Are Smelly Chickpeas Okay To Eat?

If your chickpeas smell really bad, you might be hesitating to eat them. We are often taught that a bad smell is a sure sign that the food is no longer safe to eat, and this is generally true.

However, soaked chickpeas that smell bad should still be fine to eat provided that you have followed the proper soaking method and kept them in the fridge while they were in water. Although dried chickpeas can be kept at room temperature, as soon as you add moisture, they will become vulnerable to mold and bacteria and need to be chilled.

If you have left soaking chickpeas at room temperature overnight, they should still be fine to eat, as it takes time for them to start going off. However, if the chickpeas have been left at room temperature for several days, there is a much higher chance that they will have gone off.

To check, you should rinse the chickpeas thoroughly and drain them, and then inspect them and smell them. If they still smell bad, or if they have taken on a fermented or alcoholic scent, they may no longer be safe to eat. Similarly, if you can see flecks of mold on them, they are not safe to eat.

Does Foamy Water Mean That The Chickpeas Have Gone Off?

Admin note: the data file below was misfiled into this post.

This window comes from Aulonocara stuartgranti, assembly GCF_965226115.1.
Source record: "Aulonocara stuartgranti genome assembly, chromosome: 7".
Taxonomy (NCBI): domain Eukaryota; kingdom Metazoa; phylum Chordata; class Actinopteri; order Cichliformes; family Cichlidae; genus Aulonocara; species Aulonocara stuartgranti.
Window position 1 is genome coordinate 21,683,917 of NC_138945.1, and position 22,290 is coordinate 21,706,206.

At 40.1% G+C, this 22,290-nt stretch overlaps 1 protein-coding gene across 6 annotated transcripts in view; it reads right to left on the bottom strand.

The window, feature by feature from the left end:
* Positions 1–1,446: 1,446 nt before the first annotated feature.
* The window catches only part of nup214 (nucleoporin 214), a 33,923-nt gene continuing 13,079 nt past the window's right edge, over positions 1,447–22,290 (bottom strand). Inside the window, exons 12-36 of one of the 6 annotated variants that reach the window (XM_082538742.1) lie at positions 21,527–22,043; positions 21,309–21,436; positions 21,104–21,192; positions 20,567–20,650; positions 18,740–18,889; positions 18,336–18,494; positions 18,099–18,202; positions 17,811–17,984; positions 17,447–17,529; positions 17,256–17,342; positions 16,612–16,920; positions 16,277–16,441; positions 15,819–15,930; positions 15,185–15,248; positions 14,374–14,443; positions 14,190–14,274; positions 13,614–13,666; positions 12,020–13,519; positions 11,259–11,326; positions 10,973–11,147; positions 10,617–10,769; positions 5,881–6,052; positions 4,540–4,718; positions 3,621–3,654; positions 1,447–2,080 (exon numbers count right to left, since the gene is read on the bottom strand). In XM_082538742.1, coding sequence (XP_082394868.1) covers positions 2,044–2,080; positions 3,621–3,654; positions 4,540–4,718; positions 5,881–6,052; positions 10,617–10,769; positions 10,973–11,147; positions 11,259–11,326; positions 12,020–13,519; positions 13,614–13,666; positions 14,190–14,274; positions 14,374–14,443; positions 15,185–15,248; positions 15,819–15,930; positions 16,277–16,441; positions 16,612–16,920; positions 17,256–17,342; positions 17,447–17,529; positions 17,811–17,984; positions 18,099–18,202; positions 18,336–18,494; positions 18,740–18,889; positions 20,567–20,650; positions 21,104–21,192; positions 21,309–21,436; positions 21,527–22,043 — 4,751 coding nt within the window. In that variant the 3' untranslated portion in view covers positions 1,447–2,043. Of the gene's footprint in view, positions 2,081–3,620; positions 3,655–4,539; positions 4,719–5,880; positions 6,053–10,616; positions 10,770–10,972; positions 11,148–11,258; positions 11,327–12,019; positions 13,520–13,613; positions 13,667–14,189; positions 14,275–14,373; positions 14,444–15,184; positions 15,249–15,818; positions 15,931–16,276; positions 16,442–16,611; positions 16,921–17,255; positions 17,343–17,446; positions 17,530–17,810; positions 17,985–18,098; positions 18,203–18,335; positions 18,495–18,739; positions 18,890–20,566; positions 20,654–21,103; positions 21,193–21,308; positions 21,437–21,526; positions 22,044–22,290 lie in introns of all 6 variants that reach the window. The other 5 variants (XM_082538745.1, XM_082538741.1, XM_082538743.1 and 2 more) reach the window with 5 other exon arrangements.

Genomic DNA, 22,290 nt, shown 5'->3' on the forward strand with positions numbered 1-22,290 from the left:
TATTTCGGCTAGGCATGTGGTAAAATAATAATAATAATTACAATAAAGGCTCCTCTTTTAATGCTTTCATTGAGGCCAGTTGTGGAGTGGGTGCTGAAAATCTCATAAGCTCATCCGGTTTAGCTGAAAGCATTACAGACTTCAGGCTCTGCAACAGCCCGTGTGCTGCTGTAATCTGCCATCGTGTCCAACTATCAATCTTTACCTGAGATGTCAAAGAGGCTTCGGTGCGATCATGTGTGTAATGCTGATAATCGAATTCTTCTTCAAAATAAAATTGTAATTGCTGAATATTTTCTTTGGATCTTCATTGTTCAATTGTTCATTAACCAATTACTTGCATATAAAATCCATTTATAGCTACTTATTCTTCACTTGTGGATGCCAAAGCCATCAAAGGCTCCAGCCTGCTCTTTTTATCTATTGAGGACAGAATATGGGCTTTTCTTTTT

Another worrying change that can occur when you soak chickpeas is the appearance of foam on the surface of the water. This can look a lot like mold forming, and it is pretty alarming the first time you soak your chickpeas.

However, this froth is again a harmless and normal part of the soaking process, and it will wash away when you drain and rinse the chickpeas. It is created by saponins contained in chickpeas. Saponins are a kind of detergent, and they create foam when they come into contact with water, making bubbles at the top of your soaking bowl.

That means that the chickpea foam is completely harmless, and you can just wash it away down your sink. You may also see this foam when cooking the chickpeas – and again, it is nothing to worry about, and does not indicate that the chickpeas have gone off, fermented, or become otherwise unfit for consumption.

However, if you find that the chickpeas are slimy, have flecks of mold on them, or taste bad, you may have soaked them for too long or at too high a temperature, and in this case, they need to be discarded.


Soaked chickpeas often smell bad, but this doesn’t mean that they have gone off. You should make sure you are soaking them in a cold environment, such as your fridge, and changing the water frequently, especially if you are going to soak them for more than a few hours. This will ensure that they remain safe to consume for as long as possible.

Hey there! My name is Alex and I've been vegan for over five years! I've set up this blog because I'm passionate about veganism and living a more spiritually fulfilling life where I'm more in tune with nature. Hopefully, I can use Vegan Foundry as a channel to help you out on your own journey!